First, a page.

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Biodiversity of 52 chicken populations assessed by microsatellite typing of DNA pools

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Genetics Selection Evolution200335:533

  • Received: 2 September 2002
  • Accepted: 13 March 2003
  • Published:


In a project on the biodiversity of chickens funded by the European Commission (EC), eight laboratories collaborated to assess the genetic variation within and between 52 populations from a wide range of chicken types. Twenty-two di-nucleotide microsatellite markers were used to genotype DNA pools of 50 birds from each population. The polymorphism measures for the average, the least polymorphic population (inbred C line) and the most polymorphic population (Gallus gallus spadiceus) were, respectively, as follows: number of alleles per locus, per population: 3.5, 1.3 and 5.2; average gene diversity across markers: 0.47, 0.05 and 0.64; and proportion of polymorphic markers: 0.91, 0.25 and 1.0. These were in good agreement with the breeding history of the populations. For instance, unselected populations were found to be more polymorphic than selected breeds such as layers. Thus DNA pools are effective in the preliminary assessment of genetic variation of populations and markers. Mean genetic distance indicates the extent to which a given population shares its genetic diversity with that of the whole tested gene pool and is a useful criterion for conservation of diversity. The distribution of population-specific (private) alleles and the amount of genetic variation shared among populations supports the hypothesis that the red jungle fowl is the main progenitor of the domesticated chicken.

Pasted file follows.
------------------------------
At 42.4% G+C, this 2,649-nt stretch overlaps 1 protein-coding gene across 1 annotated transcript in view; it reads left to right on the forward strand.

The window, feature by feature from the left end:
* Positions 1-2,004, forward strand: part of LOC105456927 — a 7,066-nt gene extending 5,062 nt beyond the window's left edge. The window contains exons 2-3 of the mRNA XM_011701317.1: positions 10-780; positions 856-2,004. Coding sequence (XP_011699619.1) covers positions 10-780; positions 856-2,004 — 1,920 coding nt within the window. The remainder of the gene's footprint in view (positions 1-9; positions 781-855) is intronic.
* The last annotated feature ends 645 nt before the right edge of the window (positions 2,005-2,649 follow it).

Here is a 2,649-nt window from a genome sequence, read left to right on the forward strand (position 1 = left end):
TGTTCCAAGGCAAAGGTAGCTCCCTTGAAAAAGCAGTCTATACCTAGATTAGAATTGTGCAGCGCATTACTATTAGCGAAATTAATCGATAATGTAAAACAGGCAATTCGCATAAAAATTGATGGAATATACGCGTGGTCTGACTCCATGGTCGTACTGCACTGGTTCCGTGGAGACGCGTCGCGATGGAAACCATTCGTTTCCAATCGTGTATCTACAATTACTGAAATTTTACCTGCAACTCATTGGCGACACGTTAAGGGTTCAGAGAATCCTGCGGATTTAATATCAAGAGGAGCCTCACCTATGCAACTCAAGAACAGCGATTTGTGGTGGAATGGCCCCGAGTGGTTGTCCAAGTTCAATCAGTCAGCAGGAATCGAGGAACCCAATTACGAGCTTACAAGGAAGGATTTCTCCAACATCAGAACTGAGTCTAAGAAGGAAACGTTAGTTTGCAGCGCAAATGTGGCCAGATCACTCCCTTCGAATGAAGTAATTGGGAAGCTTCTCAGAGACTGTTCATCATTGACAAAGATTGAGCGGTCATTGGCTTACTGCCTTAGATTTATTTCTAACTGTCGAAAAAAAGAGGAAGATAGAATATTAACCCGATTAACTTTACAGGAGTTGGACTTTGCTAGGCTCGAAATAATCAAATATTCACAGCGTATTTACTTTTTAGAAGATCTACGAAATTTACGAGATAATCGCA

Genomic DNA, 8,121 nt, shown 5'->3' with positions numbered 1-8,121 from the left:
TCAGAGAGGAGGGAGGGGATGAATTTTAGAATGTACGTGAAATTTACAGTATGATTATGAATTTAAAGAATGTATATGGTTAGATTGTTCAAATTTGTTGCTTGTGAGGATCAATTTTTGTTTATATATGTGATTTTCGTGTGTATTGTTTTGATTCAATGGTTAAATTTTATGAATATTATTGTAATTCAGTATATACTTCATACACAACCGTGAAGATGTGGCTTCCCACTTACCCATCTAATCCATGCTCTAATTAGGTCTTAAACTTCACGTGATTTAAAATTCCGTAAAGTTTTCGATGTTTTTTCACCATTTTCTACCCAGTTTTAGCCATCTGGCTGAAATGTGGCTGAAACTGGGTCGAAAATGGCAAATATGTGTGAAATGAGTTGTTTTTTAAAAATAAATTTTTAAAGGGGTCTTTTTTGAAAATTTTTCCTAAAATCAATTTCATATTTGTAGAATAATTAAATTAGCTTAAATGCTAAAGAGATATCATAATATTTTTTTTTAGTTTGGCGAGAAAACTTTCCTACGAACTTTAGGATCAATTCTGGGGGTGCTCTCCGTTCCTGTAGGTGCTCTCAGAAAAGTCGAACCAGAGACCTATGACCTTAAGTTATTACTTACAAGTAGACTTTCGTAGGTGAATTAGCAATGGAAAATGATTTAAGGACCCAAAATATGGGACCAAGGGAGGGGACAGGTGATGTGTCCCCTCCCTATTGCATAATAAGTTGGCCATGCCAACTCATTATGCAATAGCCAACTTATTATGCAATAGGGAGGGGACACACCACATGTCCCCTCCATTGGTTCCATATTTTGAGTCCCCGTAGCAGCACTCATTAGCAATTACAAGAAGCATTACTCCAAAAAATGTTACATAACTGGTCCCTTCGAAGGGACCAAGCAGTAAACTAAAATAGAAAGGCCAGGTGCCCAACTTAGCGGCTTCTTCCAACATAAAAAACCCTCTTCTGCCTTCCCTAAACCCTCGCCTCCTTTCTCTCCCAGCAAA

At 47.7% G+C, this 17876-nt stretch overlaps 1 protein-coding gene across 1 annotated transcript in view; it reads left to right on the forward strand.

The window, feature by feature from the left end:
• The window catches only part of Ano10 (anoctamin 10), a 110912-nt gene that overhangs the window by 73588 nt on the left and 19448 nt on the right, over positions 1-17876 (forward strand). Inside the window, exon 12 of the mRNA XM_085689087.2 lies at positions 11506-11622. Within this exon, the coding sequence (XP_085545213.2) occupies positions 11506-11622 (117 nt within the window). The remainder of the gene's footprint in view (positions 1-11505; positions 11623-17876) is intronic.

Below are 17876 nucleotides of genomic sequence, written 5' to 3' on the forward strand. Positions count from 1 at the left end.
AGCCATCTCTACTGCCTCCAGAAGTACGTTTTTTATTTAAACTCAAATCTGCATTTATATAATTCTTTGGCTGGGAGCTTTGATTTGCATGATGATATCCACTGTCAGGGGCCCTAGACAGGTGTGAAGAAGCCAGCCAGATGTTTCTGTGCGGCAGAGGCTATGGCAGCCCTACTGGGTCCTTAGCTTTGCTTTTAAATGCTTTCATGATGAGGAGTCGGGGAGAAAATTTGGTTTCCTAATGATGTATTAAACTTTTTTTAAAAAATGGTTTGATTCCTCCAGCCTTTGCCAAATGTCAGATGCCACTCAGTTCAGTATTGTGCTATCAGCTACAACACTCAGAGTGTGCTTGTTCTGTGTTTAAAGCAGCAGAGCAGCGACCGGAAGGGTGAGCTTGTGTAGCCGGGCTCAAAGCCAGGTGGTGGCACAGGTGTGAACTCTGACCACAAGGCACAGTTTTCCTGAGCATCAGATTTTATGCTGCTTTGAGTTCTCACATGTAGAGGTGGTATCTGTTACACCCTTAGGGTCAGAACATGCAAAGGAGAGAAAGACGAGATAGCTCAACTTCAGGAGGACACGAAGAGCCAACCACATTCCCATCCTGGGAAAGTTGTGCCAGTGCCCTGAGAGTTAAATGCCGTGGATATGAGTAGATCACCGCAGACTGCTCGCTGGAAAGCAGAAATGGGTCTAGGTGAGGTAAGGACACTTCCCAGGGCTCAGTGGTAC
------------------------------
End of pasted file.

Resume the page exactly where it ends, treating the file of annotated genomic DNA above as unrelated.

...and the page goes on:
• genetic distance
  • polymorphism
  • red jungle fowl
  • DNA markers
  • domesticated chicken

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Authors’ Affiliations

Department of Genetics, Faculty of Agriculture, Food and Environmental quality sciences, The Hebrew University of Jerusalem, Rehovot, 76100, Israel
Institute of Animal Sciences, Wageningen Agricultural University, Wageningen, The Netherlands
Institut national de la recherche agronomique, Centre de Jouy-en-Josas, France
Institute of Evolution, University of Haifa, Israel
Department of Animal and Plant Sciences, Sheffield University, S10 2TN, UK
Institute for Animal Science, Federal Agricultural Research Centre, Mariensee, 31535 Neustadt, Germany
Agricultural Research Centre, Institute of Animal Production, 31600 Jokioinen, Finland
Department of Biological Sciences, Stanford University, Stanford, CA 94305, USA
Institut national de la recherche agronomique, Centre de Toulouse, France
Institute of Animal Breeding Science, Rheinische Friedrich-Wilhelms-Universitat Bonn, Germany


© INRA, EDP Sciences 2003